Exotis ISSN 2398-2985

Reptiles

Bandaging

Contributor(s): Vetstream Ltd, Mark Rowland

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Introduction

  • Bandage application and wound care for skin defects are consistent with those of other companion animals with the exception that the healing process is prolonged.
  • Except for deep or extensive wounds or those that may become contaminated, wounds on most lizards are best maintained open in a clean environment rather than bandaged.
  • Wound healing takes significantly longer in reptiles than in mammals or birds which increases the potential for bacterial contamination; antibiosis should be provided.
  • Care should be taken with open wounds on insectivorous reptiles to ensure the prey items do not predate on the open wound. Any prey not eaten immediately should be removed.

Uses

  • Covering of open wounds to protect and minimize wound trauma.
  • Provision of a microenvironment suitable for healing.
  • Prevent dehydration and infection.
  • Control of hemorrhage.
  • Provision of vacuum-assisted closure.

Advantages

  • Application of antibiotic ointments and gauze-packed syringe casings are ideal to allow hemorrhage control and prevent contamination; typically, these bandages are required for only a few days.

Disadvantages

  • Bandages may be cumbersome to lizards or may be a source of rubbing or other behaviors that attempt to remove the bandage.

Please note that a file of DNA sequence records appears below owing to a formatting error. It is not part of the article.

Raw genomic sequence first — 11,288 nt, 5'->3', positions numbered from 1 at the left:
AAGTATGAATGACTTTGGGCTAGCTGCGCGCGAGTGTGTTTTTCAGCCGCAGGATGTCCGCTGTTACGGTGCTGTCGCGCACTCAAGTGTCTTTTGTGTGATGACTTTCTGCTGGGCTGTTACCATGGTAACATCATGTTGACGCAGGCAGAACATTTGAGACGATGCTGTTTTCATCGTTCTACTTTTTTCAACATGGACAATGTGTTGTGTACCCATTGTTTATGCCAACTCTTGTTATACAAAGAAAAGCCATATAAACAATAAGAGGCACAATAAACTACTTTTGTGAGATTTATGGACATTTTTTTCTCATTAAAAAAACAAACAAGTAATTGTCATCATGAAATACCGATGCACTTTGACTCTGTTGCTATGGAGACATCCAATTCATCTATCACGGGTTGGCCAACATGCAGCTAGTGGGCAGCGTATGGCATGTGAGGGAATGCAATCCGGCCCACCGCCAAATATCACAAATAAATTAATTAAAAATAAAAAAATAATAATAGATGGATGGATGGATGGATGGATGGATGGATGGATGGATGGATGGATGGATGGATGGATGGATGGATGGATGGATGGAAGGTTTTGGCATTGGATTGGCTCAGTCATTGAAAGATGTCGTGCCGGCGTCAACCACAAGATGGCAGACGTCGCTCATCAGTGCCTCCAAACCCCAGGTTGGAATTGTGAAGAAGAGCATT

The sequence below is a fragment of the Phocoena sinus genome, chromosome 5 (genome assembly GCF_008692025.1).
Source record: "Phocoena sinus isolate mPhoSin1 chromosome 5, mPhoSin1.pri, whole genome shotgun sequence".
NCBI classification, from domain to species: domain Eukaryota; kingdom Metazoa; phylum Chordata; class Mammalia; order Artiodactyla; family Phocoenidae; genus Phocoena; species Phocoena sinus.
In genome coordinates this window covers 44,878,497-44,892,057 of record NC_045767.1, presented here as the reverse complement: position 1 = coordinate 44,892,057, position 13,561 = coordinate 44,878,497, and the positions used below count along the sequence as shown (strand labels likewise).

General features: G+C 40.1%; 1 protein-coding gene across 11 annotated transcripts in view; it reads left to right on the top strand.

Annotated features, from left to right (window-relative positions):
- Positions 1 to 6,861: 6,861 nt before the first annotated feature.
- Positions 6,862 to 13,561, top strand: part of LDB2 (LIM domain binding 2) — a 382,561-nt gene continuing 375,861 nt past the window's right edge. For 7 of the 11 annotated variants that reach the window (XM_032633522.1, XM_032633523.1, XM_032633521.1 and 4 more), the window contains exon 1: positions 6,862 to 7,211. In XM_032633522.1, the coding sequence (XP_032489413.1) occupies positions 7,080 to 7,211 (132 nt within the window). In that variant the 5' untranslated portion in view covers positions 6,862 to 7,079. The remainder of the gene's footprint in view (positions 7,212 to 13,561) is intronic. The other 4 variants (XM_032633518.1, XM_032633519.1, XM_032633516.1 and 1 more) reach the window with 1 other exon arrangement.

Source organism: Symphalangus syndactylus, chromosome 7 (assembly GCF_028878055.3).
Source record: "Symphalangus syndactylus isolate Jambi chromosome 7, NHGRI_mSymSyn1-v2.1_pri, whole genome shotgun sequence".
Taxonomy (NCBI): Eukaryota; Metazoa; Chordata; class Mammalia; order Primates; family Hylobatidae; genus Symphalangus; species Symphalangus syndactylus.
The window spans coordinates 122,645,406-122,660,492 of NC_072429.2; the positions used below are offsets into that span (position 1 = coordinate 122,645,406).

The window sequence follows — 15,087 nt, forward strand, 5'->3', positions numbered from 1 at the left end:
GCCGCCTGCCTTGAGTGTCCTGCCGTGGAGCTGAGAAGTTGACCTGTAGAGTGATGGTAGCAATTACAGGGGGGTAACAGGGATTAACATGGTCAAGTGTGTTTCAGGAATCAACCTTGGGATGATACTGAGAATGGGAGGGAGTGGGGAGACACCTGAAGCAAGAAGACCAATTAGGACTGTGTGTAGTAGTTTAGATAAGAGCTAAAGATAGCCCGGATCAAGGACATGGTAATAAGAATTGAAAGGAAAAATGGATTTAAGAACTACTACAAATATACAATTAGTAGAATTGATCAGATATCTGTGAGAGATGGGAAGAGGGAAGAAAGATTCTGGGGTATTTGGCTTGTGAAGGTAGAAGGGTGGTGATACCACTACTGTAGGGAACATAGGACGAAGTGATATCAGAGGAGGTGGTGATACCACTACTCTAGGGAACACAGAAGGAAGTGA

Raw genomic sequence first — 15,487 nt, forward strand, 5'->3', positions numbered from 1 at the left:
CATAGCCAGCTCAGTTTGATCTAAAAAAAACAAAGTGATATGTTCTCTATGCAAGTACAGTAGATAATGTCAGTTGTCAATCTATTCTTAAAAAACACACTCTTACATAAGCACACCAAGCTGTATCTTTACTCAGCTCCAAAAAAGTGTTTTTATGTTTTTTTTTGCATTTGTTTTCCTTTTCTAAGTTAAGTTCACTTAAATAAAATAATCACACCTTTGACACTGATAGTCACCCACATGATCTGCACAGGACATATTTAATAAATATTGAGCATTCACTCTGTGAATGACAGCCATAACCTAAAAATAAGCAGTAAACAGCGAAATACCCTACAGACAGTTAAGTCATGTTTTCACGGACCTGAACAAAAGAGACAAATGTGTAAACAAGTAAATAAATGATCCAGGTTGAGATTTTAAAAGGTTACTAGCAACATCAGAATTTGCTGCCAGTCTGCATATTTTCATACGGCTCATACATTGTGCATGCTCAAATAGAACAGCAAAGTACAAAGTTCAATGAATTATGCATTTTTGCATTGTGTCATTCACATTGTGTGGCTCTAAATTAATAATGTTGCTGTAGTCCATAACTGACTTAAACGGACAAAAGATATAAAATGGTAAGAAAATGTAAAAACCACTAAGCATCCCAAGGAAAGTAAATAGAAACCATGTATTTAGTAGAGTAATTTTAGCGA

Requirements

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Preparation

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Procedure

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Aftercare

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Outcomes

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Prognosis

  • Fair to good.

Further Reading

Publications

Refereed papers

Other sources of information

  • Cheek R & Crane M (2017) Snakes. In: Exotic Animal Medicine for the Veterinary Technician. 3rd edn. Eds: Ballard B & Cheek R. Wiley-Blackwell. pp 137-181.
  • Wilson B (2017) Lizards. In: Exotic Animal Medicine for the Veterinary Technician. 3rd edn. Eds: Ballard B & Cheek R. Wiley-Blackwell. pp 95-136.
  • Girling S J (2013) An Overview of Reptile and Amphibian Therapeutics. In: Veterinary Nursing of Exotic Pets. 2nd edn. Wiley-Blackwell. pp 319-336.

Reproduced with permission from Bonnie Ballard & Ryan Cheek: Exotic Animal Medicine for the Veterinary Technician © 2017, and Simon J Girling: Veterinary Nursing of Exotic Pets © 2013, published by John Wiley & Sons.


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